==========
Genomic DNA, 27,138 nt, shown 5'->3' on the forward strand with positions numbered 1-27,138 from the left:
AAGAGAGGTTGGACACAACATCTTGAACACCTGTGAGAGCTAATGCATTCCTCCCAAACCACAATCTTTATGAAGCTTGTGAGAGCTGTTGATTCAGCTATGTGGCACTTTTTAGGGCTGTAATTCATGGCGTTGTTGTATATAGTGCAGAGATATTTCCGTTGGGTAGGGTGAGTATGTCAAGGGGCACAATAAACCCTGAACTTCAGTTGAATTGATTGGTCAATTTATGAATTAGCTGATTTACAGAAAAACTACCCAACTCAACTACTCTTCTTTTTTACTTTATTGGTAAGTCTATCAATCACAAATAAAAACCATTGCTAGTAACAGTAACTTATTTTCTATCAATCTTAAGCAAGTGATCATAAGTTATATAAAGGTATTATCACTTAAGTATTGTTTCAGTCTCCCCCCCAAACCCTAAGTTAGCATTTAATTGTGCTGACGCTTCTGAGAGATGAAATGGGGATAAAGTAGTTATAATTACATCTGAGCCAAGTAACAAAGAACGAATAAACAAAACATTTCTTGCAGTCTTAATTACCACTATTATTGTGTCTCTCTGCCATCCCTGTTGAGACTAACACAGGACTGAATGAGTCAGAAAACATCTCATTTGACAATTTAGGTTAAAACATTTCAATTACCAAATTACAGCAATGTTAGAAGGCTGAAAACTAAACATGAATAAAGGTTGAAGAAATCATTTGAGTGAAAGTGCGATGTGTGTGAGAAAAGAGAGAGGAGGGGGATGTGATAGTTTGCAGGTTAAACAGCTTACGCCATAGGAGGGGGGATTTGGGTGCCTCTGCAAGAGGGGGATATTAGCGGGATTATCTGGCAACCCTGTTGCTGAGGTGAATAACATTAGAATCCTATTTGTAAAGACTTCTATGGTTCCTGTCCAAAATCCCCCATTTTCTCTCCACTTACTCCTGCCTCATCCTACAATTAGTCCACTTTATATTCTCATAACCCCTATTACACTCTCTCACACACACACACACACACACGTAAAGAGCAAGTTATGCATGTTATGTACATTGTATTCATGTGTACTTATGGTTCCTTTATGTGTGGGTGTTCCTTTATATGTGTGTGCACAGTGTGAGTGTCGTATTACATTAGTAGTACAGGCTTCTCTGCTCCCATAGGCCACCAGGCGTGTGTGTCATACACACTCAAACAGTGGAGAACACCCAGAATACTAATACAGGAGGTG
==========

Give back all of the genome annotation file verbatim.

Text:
Genomic DNA, 27,138 nt, shown 5'->3' on the forward strand with positions numbered 1-27,138 from the left:
AAGAGAGGTTGGACACAACATCTTGAACACCTGTGAGAGCTAATGCATTCCTCCCAAACCACAATCTTTATGAAGCTTGTGAGAGCTGTTGATTCAGCTATGTGGCACTTTTTAGGGCTGTAATTCATGGCGTTGTTGTATATAGTGCAGAGATATTTCCGTTGGGTAGGGTGAGTATGTCAAGGGGCACAATAAACCCTGAACTTCAGTTGAATTGATTGGTCAATTTATGAATTAGCTGATTTACAGAAAAACTACCCAACTCAACTACTCTTCTTTTTTACTTTATTGGTAAGTCTATCAATCACAAATAAAAACCATTGCTAGTAACAGTAACTTATTTTCTATCAATCTTAAGCAAGTGATCATAAGTTATATAAAGGTATTATCACTTAAGTATTGTTTCAGTCTCCCCCCCAAACCCTAAGTTAGCATTTAATTGTGCTGACGCTTCTGAGAGATGAAATGGGGATAAAGTAGTTATAATTACATCTGAGCCAAGTAACAAAGAACGAATAAACAAAACATTTCTTGCAGTCTTAATTACCACTATTATTGTGTCTCTCTGCCATCCCTGTTGAGACTAACACAGGACTGAATGAGTCAGAAAACATCTCATTTGACAATTTAGGTTAAAACATTTCAATTACCAAATTACAGCAATGTTAGAAGGCTGAAAACTAAACATGAATAAAGGTTGAAGAAATCATTTGAGTGAAAGTGCGATGTGTGTGAGAAAAGAGAGAGGAGGGGGATGTGATAGTTTGCAGGTTAAACAGCTTACGCCATAGGAGGGGGGATTTGGGTGCCTCTGCAAGAGGGGGATATTAGCGGGATTATCTGGCAACCCTGTTGCTGAGGTGAATAACATTAGAATCCTATTTGTAAAGACTTCTATGGTTCCTGTCCAAAATCCCCCATTTTCTCTCCACTTACTCCTGCCTCATCCTACAATTAGTCCACTTTATATTCTCATAACCCCTATTACACTCTCTCACACACACACACACACACACGTAAAGAGCAAGTTATGCATGTTATGTACATTGTATTCATGTGTACTTATGGTTCCTTTATGTGTGGGTGTTCCTTTATATGTGTGTGCACAGTGTGAGTGTCGTATTACATTAGTAGTACAGGCTTCTCTGCTCCCATAGGCCACCAGGCGTGTGTGTCATACACACTCAAACAGTGGAGAACACCCAGAATACTAATACAGGAGGTG